“The last thing we want to do is send flexibles through that system to incur the burden of that cost,” she says. “We need a new way of collecting recyclables. My belief is that some version of the current Energy Bag solution where films and hard-to-recycle materials could be placed in a bag and then picked up in curbside collections. It would then go in a different direction.”
She also points out that the market is seeing a surge of companies wanting to move out of multilayer flexible packaging and into single-layer polyethylene because that can be recycled at store drop-offs.
“Companies should not be making large investment decisions based on the ability to recycle packaging through store drop-offs,” Goodrich says. “We need a better solution than that. That’s a temporary solution — something that we can do today.”
The one thing that Goodrich says excites her about flexible packaging today is the work that is going on to increase the performance of monomaterial resins. Companies are figuring out ways to engineer plastics with improved performance properties. Some additives that can enhance film performance the second or third time around are critical to keeping materials in play.
Chemical recycling is another set of emerging technologies that might offer an alternative to material mechanical recycling. Chemical recycling can help reduce the amount of plastic waste that ends up in landfills or incineration. Pyrolysis and gasification are forms of chemical recycling that are used to turn plastic polymers back into building blocks individual monomers, which allows materials to be reused in a variety of ways.
Safe Processing of Mixed Materials
Goodrich likes the idea of chemical recycling because it would allow the safe processing of mixed materials into reusable materials. Most resins used for flexible packaging are polyolefins, most commonly polyethylene and polypropylene.
Polyethylene and polypropylene are addition polymers, and they’re the very best they can be the day they are born. They are made of very long carbon chains. Every time they are recycled the molecules get shorter, so you need to add more material — similar to paper where fibers get shorter each time they are recycled until they wash out.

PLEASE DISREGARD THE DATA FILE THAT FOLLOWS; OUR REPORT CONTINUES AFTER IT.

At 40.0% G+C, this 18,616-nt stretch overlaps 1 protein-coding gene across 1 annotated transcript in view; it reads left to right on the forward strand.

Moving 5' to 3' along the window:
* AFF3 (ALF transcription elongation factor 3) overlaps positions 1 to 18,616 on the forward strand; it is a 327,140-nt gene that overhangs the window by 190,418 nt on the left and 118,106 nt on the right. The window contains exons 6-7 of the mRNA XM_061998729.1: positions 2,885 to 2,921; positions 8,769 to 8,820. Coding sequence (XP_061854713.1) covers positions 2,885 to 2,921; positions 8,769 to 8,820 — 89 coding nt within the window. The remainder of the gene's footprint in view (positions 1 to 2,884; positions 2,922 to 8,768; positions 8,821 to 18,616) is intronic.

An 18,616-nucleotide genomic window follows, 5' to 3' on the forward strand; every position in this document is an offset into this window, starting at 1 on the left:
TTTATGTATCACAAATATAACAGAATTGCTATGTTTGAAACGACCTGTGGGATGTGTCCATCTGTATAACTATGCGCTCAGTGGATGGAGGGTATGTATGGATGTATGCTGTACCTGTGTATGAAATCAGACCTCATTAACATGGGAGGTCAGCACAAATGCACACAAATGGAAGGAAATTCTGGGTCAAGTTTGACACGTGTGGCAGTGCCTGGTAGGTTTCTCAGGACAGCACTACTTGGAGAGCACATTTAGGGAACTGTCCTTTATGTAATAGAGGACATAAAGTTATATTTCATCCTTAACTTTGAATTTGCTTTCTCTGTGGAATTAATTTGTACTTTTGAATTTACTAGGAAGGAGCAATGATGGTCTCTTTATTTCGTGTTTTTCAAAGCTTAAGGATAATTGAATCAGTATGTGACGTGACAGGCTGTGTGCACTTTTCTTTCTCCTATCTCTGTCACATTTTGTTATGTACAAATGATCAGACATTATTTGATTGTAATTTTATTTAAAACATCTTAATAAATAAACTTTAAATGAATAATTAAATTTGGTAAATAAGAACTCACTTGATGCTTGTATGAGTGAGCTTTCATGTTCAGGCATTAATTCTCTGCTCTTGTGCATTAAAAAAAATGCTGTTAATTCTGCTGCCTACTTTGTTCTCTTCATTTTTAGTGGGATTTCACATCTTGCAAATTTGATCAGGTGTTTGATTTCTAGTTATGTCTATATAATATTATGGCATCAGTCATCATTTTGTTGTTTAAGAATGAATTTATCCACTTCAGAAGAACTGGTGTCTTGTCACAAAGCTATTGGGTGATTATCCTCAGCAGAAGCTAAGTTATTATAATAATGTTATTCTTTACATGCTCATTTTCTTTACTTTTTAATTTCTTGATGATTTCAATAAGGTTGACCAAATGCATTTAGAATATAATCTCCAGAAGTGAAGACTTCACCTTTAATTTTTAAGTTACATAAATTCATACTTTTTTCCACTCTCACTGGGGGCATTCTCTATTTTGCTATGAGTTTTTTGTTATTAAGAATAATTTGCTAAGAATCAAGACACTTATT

When you chemically recycle polyolefins, the super-long carbon chain is going to break into different pieces to produce gases like methane, some liquids like diesel fuel and some solids like waxes. The process can be manipulated to some degree depending on what you want.
Some of the fuel-type materials could potentially be turned into precursors for polypropylene or polyethylene, she says. That’s an expensive proposition and requires extra steps. Some the other industrial materials like the waxes can be sold and used directly for use in products like roofing tiles.
Goodrich explains that the industry still has much to learn about mechanical recycling. There are performance limitations on being able to incorporate the recycled materials back into packaging. There are differences between the type of food contact qualifications they can receive. Some have letters of non-objection for food contact. Others have qualified letters for food contact, such as recycled polypropylene cups where the drink is only in the cup for a short time as opposed to a product that is actually going to be stored in the material.
Recycling into Packaging Not Always Feasible
She cautions that it seems crazy to try to mechanically recycle the flexible post-consumer material back into high-performance packaging. Applications for films with film PCR will be limited to products like trash bags.